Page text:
Communities Secretary asks the UK Government for assurances.
Concerns over future funding arrangements for the third sector following the UK’s exit from the EU have been raised by Communities Secretary Aileen Campbell in a letter to the UK Government.
EU funding benefits Scotland’s third sector significantly, with many organisations receiving vital support for a range of projects. As a result of the UK Government’s chosen route for exiting the EU, the UK will no longer have access to millions of pounds of structural funding.
The letter asks the UK Government for assurances that third sector fears over the loss of these funds will be addressed within the scope of the proposed UK Shared Prosperity Fund – the UK Government’s proposed replacement to existing EU funding streams.
It comes on the day the Cabinet Secretary meets the Chief Executive Officer of the Scottish Council for Voluntary Organisations (SCVO), Anna Fowlie, to discuss third sector concerns and hear more about their proposals for the development of any future programmes.
Ms Campbell said
“Scotland has benefitted from billions in European Structural Fund money since joining the EU in 1973. These funds have been used to support people getting into work and out of poverty, improving their education and skills, and investing in our infrastructure and communities.
"The UK Government has recognised the value of these programmes and committed to replace them, but despite promises to put forward a consultation on the proposed replacement, we are still waiting. I have written to the UK’s Minister for Communities asking for clarity on this issue.
“We are absolutely clear that we expect the value of the funds to remain at least the same and that we retain the ability to design and operate them in line with the best interests of Scotland.”
Ms Fowlie said:
"The uncertainty that surrounds Brexit is causing significant concerns for the voluntary sector in Scotland. Funding is just one element of this, but a very important one that the UK Government could offer reassurance on right now. We keep hearing there will be successor funding but nothing concrete with 7 weeks to go.
“This is unacceptable and places communities at risk of losing vital support. SCVO stands ready to work with UK and Scottish Governments to make sure that successor funding arrangements work well. Let’s get on with it now.”
Full text of letter
Cabinet Secretary for Communities and Local Government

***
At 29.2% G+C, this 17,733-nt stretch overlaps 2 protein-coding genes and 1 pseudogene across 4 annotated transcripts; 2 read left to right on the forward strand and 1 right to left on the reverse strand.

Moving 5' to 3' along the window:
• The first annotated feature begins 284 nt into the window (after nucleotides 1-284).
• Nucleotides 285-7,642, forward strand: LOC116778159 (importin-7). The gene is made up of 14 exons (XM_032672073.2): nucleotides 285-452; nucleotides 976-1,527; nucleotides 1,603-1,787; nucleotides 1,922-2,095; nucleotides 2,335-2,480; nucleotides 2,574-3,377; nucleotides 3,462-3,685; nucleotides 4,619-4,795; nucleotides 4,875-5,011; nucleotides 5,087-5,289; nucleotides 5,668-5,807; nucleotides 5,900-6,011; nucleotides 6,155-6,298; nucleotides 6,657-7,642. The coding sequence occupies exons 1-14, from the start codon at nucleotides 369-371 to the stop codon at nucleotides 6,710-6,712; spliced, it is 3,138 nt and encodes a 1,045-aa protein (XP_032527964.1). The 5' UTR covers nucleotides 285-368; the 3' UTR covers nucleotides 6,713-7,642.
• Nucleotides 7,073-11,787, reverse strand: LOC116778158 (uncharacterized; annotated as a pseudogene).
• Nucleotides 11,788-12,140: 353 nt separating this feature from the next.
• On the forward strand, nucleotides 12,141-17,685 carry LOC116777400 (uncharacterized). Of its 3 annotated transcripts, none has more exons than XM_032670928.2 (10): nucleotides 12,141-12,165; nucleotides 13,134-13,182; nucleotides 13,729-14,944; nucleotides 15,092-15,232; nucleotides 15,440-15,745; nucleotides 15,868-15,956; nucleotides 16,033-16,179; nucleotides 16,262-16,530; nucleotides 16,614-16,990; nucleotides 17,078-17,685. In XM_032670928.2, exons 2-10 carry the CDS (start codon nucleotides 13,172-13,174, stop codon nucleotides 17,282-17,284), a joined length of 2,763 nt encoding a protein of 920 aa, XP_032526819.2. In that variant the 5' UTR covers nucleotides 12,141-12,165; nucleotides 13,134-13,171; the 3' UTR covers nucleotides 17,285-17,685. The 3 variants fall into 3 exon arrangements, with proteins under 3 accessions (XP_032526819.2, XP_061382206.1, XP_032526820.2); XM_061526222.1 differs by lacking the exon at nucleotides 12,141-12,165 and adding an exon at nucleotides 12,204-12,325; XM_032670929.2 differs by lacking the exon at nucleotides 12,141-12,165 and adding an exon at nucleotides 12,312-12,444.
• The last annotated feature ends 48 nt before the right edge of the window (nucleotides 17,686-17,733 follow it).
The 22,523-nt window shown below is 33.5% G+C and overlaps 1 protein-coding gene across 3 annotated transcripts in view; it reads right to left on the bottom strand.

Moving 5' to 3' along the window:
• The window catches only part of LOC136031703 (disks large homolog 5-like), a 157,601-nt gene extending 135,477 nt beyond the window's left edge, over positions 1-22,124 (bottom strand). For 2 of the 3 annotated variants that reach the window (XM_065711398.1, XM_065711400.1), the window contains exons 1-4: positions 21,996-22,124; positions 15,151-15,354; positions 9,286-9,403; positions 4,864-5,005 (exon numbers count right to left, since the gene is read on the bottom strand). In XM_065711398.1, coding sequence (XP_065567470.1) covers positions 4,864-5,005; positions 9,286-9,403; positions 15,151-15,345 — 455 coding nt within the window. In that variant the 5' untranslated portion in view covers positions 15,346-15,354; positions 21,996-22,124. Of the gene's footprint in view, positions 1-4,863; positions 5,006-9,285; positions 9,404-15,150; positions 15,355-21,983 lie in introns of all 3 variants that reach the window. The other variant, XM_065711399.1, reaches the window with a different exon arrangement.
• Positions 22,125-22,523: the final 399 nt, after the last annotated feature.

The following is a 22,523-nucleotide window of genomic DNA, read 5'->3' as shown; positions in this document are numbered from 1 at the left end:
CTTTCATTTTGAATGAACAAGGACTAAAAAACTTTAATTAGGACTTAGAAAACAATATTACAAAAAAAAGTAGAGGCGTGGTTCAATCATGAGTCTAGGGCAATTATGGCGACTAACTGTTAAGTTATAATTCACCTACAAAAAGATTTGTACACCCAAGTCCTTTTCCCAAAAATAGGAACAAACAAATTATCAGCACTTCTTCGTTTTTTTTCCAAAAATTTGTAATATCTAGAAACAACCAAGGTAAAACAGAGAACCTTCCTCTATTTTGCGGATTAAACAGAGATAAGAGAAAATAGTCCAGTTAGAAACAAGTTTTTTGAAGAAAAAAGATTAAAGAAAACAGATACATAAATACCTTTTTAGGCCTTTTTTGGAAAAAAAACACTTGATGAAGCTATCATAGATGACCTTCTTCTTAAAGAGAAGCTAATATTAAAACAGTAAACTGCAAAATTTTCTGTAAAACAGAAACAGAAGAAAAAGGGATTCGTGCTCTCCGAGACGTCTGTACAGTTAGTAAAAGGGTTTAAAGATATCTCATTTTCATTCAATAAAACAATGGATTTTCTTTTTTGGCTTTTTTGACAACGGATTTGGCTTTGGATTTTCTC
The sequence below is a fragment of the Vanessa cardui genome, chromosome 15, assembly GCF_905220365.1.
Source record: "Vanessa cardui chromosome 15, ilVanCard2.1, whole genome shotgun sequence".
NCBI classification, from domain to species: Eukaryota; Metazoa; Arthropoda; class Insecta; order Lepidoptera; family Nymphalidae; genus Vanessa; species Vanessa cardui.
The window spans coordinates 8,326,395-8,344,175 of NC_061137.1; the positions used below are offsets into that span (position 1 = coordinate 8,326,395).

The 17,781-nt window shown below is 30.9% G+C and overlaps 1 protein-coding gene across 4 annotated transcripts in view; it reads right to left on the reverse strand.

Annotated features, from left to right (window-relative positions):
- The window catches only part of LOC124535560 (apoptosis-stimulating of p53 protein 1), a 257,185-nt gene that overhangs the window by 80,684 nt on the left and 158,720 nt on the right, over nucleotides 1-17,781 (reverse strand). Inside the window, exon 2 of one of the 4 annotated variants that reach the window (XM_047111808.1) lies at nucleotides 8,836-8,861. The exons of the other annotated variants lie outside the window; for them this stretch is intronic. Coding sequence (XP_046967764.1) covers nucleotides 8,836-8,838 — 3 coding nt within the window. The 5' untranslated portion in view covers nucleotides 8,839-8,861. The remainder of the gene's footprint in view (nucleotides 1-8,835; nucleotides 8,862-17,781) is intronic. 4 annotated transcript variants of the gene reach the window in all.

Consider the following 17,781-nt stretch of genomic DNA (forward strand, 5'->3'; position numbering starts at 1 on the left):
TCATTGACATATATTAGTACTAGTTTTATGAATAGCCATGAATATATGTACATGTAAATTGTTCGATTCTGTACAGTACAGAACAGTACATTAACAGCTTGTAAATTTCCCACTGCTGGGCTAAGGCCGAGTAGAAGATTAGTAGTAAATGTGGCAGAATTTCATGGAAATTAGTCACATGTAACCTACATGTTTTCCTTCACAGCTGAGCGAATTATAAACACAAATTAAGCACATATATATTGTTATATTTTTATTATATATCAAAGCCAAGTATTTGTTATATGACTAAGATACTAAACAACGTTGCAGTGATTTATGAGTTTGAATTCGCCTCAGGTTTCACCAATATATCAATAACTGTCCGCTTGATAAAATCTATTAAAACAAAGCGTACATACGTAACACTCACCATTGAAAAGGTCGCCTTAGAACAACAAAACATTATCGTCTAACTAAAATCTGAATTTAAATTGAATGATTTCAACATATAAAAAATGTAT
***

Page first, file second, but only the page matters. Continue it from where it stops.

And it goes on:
Aileen Campbell MSP
Mr Jake Berry MP
Minister for the Northern Powerhouse & Local Growth
Ministry of Housing, Communities & Local Government
Dear Mr Berry
I want to raise with you my concerns regarding the uncertainty facing the future funding arrangements of the third sector following the UK’s exit from the EU.
EU funding benefits Scotland’s third sector significantly, with many organisations receiving vital funding to support a range of projects. As a result of the UK Government’s chosen route for exiting the EU, the UK will no longer have access to millions of pounds of structural funding. Many within the third sector in Scotland have told us that the loss of these funds, without consultation and without a clear replacement in sight, is causing serious concern and they are anxious about their ability to support those who most need it within our society. This will be common across the rest of the UK, and I am sure you will have heard similar concerns.
The Scottish Government has listened to the sector on these matters, and I want to seek your assurance that their concerns will be addressed within the scope of the proposed Shared Prosperity Fund.
We have long been clear that there must be no detriment to the Scottish Budget as a result of the UK’s exit from the EU, and that all lost EU funding must be replaced in full by the UK Government. It is imperative that Ministers work with all of the devolved administrations to agree future funding arrangements that make sense for all parts of the UK. The Scottish Government is determined to defend its hard-won fiscal responsibility and maintain the benefits that EU funding has provided to many sectors, through economic, social and environmental programmes across Scotland.
In particular I note the commitments made by the UK Government, including to the UK Parliament, to consult on the Shared Prosperity Fund by the end of 2018. It is remarkable that this has not yet been forthcoming and that there has not been an update on this to the devolved administrations or any stakeholders across the UK. This is causing further uncertainty for the many organisations who rely upon structural funds for their existence. Nonetheless I am continuing to engage with the sector and would welcome an urgent update on these matters from your perspective. For the avoidance of doubt, both the sector and the Scottish Government are seeking more than a restatement of the UK Government’s long-standing commitment to consult. We are absolutely clear that we expect the value of the funds to remain at least the same and that we retain the ability to design and operate them in line with the best interests of Scotland.
Given their interests in these matters I am copying this letter to the Cabinet Secretary for Finance, Economy and Fair Work, Derek Mackay, the Cabinet Secretary for Government Business and Constitutional Relations, Michael Russell, the Secretary of State for Scotland, David Mundell, the Welsh Government Counsel General and Brexit Minister, Jeremy Miles AM, and the Head of the Northern Ireland Civil Service, David Sterling.